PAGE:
A University of Pennsylvania grad student teaching assistant has come under fire for utilizing a classroom discussion method dubbed “progressive stacking.”
According to the description in an Insider Higher Ed article, this method means that a professor or teacher will “call on students who may be — for a variety of reasons — less likely to have their say.”
Without even clicking the link, you can probably guess what this means. But if you can’t, the UPenn grad student in question, Stephanie McKellop, bragged on Twitter about using the “stacking” method thusly:
After a firestorm of criticism for her tweets, the usual social justice types have jumped to McKellop’s defense, including Philly.com’s Helen Ubiñas, with all saying basically that “Oh, well, it was poorly constructed tweet, but she meant well.” Ubiñas even brings up Drexel’s George Ciccariello-Maher, writing “Remember how Drexel University reprimanded [him] for his controversial tweets after numerous threats were made against him and the campus.”
Naturally! In Progressive Land, folks like McKellop and Ciccariello-Maher are not culpable for what they do! And, their critics are quickly called “fringe-right” or worse: Nazis:
Yes, “ha ha.” We’ve seen how this playbook has been used many, many times, and it’s boring already. So, enough with that angle and let’s consider the pedagogy with which McKellop is so infatuated:
In her first tweet you see she operates on the assumption that (straight) white men are those who have the “most opportunities,” etc. in “normal life.” In the second, she lets us know that SHE will be in control … meaning she’ll indeed “flip” that alleged “normal life” default by doing what she said in the very first tweet in this post: establish a racial/gender discussion hierarchy.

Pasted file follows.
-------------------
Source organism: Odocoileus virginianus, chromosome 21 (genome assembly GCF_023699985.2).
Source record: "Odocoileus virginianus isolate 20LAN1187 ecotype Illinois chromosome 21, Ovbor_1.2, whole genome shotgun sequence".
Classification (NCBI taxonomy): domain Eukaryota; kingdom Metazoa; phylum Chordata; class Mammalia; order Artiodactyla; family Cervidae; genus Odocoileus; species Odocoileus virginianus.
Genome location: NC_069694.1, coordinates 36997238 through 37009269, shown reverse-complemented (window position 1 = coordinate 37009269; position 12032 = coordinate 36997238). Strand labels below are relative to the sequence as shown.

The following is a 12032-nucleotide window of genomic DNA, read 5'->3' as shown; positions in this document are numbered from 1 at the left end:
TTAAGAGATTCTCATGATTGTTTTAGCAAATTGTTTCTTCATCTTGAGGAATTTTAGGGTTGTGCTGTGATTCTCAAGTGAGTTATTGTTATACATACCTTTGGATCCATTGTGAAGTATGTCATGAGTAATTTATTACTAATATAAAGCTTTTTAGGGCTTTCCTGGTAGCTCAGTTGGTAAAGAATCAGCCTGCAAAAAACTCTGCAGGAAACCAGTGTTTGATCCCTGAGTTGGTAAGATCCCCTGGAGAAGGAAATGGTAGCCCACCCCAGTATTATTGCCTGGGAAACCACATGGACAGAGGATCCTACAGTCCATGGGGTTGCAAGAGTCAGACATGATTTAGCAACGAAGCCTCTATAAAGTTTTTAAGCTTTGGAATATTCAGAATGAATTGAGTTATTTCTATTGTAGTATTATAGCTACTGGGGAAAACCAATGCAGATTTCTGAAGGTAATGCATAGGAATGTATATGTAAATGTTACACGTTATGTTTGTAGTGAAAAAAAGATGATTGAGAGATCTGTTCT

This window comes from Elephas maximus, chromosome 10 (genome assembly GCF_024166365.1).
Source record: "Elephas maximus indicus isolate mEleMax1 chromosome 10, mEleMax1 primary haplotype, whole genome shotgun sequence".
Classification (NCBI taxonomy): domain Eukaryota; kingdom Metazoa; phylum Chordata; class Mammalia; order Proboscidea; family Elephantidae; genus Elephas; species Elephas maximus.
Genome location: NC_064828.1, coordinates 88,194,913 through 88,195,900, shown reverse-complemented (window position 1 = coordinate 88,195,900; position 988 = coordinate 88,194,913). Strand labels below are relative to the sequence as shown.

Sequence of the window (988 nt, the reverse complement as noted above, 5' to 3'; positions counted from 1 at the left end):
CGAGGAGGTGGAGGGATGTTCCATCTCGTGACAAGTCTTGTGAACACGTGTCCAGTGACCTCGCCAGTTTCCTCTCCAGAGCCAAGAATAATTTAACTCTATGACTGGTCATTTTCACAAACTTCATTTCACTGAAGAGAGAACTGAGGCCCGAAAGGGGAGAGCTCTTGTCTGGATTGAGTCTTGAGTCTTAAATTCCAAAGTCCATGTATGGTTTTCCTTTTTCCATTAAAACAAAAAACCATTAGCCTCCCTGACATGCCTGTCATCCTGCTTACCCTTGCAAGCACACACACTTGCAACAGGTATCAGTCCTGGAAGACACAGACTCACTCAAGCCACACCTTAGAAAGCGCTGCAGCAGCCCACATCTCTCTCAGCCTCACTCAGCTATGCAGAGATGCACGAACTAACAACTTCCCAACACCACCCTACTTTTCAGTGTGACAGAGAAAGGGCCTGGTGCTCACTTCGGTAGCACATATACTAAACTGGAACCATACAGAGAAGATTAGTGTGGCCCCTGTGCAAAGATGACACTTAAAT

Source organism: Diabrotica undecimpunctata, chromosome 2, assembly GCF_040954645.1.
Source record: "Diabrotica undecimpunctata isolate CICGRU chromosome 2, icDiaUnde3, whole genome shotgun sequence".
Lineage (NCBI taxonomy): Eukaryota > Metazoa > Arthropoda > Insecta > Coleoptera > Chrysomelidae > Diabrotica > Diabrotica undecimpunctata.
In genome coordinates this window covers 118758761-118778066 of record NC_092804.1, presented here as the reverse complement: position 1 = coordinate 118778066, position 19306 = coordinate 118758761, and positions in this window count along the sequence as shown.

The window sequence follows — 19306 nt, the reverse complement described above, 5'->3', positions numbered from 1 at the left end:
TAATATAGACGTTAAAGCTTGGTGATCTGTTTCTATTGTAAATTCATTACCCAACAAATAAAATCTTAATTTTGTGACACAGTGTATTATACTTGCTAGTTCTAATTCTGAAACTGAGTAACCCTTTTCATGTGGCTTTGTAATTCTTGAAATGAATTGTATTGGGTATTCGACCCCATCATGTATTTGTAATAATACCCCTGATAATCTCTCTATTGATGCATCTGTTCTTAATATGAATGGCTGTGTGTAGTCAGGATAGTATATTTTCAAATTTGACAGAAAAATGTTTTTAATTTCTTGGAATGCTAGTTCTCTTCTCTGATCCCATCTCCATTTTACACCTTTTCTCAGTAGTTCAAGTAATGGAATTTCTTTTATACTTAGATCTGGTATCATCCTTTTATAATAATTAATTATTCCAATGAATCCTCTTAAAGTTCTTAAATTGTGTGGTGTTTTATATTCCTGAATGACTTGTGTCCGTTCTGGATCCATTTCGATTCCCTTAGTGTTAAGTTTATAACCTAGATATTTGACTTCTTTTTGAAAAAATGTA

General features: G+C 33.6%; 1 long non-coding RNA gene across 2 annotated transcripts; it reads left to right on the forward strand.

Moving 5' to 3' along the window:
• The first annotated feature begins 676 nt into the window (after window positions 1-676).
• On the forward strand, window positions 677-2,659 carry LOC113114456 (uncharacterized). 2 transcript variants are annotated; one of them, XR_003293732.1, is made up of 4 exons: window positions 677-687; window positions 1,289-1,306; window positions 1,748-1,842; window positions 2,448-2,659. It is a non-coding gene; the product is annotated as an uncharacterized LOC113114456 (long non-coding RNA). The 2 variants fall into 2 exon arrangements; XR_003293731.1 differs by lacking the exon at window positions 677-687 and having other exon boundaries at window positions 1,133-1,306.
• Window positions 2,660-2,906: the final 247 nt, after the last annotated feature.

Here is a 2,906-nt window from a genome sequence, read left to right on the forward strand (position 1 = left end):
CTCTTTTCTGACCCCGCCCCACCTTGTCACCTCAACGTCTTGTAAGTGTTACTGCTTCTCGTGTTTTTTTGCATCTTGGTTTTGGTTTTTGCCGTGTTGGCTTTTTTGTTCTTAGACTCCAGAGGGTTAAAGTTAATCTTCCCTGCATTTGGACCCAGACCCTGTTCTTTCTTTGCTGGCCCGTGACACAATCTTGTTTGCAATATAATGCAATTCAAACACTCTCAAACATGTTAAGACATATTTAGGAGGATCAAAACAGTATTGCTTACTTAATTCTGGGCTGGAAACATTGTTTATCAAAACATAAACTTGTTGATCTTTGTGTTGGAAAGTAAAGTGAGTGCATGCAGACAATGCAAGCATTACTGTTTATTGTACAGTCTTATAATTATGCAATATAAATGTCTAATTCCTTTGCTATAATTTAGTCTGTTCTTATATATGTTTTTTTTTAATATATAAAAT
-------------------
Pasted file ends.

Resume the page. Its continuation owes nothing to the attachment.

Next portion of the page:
Again, note in that very first tweet she says “always.”
In her article, Ubiñas claims progressive stacking is not discriminatory:
[Progressive stacking is] “an acknowledgment that traditional pedagogical techniques have silenced marginal voices,” said Nolan Cabrera, the Arizona professor.
Not much different, several professors told me, from what many good teachers do without thinking, or tweeting, in an effort to include much-needed and long-overdue perspectives in classrooms. Or, even simpler, to give everyone a say.
Inclusion is not discrimination.
I’ll make it even simpler: It’s what good teachers are supposed to do without thinking because they’re good teachers, not because they’re perpetually cognizant of some needed “conversational race pyramid.”
Here’s what I wrote almost a year ago:
One day, our staff received an email from the principal stating that teachers were to use — exclusively — popsicle sticks (with students’ names on them) to call on students to answer questions.
The rationale? It would prevent any teacher “unconscious bias” — that is, racial bias as, supposedly, teachers don’t call on minority students as much as white.
Our principal noted his decision was based on a student questionnaire given at the end of the previous school year in which some minority students had claimed they weren’t called on as much as their white peers in class.
After all, to quote Jerry Seinfeld, what’re teachers — prisoners of inertia? They cannot be expected to utilize good, effective, and fair classroom discussion methods as the professionals they are? If they cannot, it’s no wonder the profession is not held in very high esteem.
The popsicle scenario was a reaction to what National Review’s Kat Timpf had written on raising one’s hand in class:
Hand-raising also allows students to decide which questions they feel the most comfortable answering. Everyone has good and bad subjects; everyone has good and bad days, and allowing hand-raising gives students the chance to answer the questions that they feel the most confident answering. Denying students who are excited about a particular subject the opportunity to proudly display their knowledge of it takes the fun out of learning[.]
If you’re a white guy in Stephanie McKellop’s class who’s really into the subject at hand, based on her own words you’re essentially out of luck if you want to join in on a discussion. I mean, if she has to call on you she will, but if anyone else on the racial spectrum has his/her hand up … oh well!
Even though you’re left out, at least you can take solace knowing your exclusion is all in the name of … inclusion.
Only in academia.
IMAGES: Shutterstock, Twitter, imgur